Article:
One pertinent fact in the understanding of ἡ ἀλήθεια in the gospel of John is the position that man “is in ‘untruth (Unwahrheit)’ as well as truth.” This means for Heidegger that man, as fallen, misinterprets things. For Heidegger, “Untruth is not plain ‘falsity’, nor is it ‘hiddenness’: it is ‘disguisedness (Verstelltheit)’ of the truth.”11 The Truth, Jesus, is not easily comprehensible or unconcealable by man as fallen. This is well understood in the various misinterpretations of both the teachings of Jesus and who exactly Jesus is by the people and even His disciples in His bid to unfold himself for the proper unconcealment. In John 6:1/ff, Jesus multiplies bread and fish to feed the five thousand. This sign performed by Jesus was to be a proper comportment for unconcealment of the truth which He Himself is. However man as fallen in this circumstance misinterprets this truth as belonging totally to another realm of being which does not depict the truth simpliciter. Hence they identified Him as “truly the prophet which is to come into this world” (6:14). Nevertheless they were disappointed when the light of truth12 shinned forth. Instead of understanding Jesus as the bread of life the rather saw him first as a worldly messiah and later as a blasphemer, a villain; the son of Joseph who insulted them by offering them his body and blood (Jn. 6:52).

Man’s misinterpretation of ‘The Truth’ in his falleness results in the rejection of the truth and ultimately of loss of the light of life. But the contrary brings light and life. John 1:10-11 expresses it thus: “He was in the world, and though the world was made through Him, the world did not recognize Him. He came to His own, and His own did not receive Him. But to all who did receive Him, to those who believed in His name, He gave the right to become children of God.” The Truth in Jn. 14:6 entails that Jesus is the revelation of God to the human race. Thus Jesus told Philip: “To see me is to have seen the father … Do you not believe that I am in the Father and the Father is in me?” (14:9-10). The Sacra Pagina occludes that the truth in this passage is a “statement on Jesus as the unique revelation of the Father…”12

Jesus as the truth as captured in Jn. 14:6 does not simply present the identity of Jesus as the revelation of God, it further harbors within itself a symbiotic functional response both from the individual who participates positively in the demands of these identities and the Jesus Himself who is revealed. Jesus makes this clear in Jn. 8:32: “If you remain in My word you will truly be My disciples, and you shall know the truth and the truth shall set you free.” Therefore, Jesus as the truth sets man free from the darkness death and brings him into the light of life which shines through the darkness and yet darkness cannot overcome it (Cf. Jn.1: 5). This understanding of Jesus as the Truth in the passage naturally leads to the proper understanding of Jesus as the Life in this passage.


“I am” the Life  

Jesus presents (eternal) life as the culmination of the creation. Thus “I am the Way, the Truth and Life” presents a subtle view that Jesus sees Himself as the culmination of the creation. Looking back to the prologue, John presents Jesus in the Light: “Through Him all things were made; without Him nothing was made that has been made.  In Him was life, and that life was the light of all mankind. The light shines in the darkness, and the darkness has not overcome it” (Jn. 1:3-5). This valid argument in the gospel of John has a deeper implication which must be understood in the holistic consideration of the person of Jesus presented in the gospel of John. The implication is that Jesus is the culmination of creation as long as He is one with the Father. Jesus expresses this in His teaching about Himself as the bread of life. Here Jesus teaches: “I am the living bread that came down from heaven. If anyone eats of this bread, he will live forever. And the bread that I will give for the life of the world is My flesh… Whoever feeds on My flesh and drinks My blood has eternal life, and I will raise him up on the last day. For My flesh is true food, and My blood is true drink. Whoever feeds on My flesh and drinks My blood abides in Me, and I in him.As the living Father sent Me, and I live because of the Father, so whoever feeds on Me, he also will live because of Me” (6:51, 53-57).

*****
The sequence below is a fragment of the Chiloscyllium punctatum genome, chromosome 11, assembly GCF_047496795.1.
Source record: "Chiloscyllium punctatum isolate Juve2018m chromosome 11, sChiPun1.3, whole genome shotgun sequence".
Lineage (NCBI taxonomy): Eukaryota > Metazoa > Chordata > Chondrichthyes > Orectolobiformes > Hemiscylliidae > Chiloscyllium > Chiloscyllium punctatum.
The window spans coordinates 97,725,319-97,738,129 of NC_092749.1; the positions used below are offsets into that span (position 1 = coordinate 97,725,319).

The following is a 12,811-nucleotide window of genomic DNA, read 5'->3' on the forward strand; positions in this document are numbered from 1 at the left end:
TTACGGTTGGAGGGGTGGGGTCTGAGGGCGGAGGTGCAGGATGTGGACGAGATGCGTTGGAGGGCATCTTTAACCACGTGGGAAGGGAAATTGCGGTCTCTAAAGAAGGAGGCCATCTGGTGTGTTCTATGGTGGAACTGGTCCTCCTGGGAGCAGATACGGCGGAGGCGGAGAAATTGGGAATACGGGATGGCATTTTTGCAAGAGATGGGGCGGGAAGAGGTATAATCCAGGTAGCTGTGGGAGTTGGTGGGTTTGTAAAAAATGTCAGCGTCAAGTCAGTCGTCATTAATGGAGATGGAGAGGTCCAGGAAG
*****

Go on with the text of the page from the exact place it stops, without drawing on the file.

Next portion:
Jesus is life to the extent that He receives His being from His Father and He gives Himself (life) to the people who the Father has brought to Him. The sort of relationship which Jesus portrays to have with the Father is very interesting. First of all, Jesus acknowledges that He is ‘life’ because of the Father. In relation to the human race, Jesus declared that “no one can come to the Father except through me” (14:6b); however no one can come to the Father through Jesus unless the Father draws him (6:44).  The Father therefore is the actual giver of life which is Jesus as a token of love for all who He has drawn to Himself. John 3:16 paints a great picture of this: “For God so loved the world that He gave His Only-Begotten Son, that whoever believes in him shall not perish but have eternal life.” This reveals the mission of Jesus as one who has come “that they may have life and have it in abundance.”

The giving of life here is the giving of Jesus which means death on the cross. Enda McDonagh argues, along this line, that “the life of Jesus is sacrificial; it is made valuable by His sacrificial death during which He gave life back to man.”14 This perfects the words of Jesus as the good shepherd: “I lay down my life for my sheep” (10:15b). John depicts Jesus often as a being whose historicity defines His identity whatever. John implicitly suggests that Jesus Who is life can only give this life to the elect by laying His life down for them. This laying down of life is not accidental but a gradually unfolding event from Jesus’s conception through all the activities of His life and finally to His death. The historicity of Jesus as depicted by John suggests that the existence of Jesus is “primordially in the present” but “is constituted by a notion of the living past.”15 The consciousness of Jesus of His own being is shaped by His past (though primordially present) Filial experience with the father, His present mission of disclosing Himself through His teaching to bring people to the Father and the future which is the point of His handing over of His life through his death to those who the father has drawn to him. The task of Jesus of offering Himself as life to those who believe is perfected through His death. This summarizes the idea of the Johannine gospel about Jesus as Life.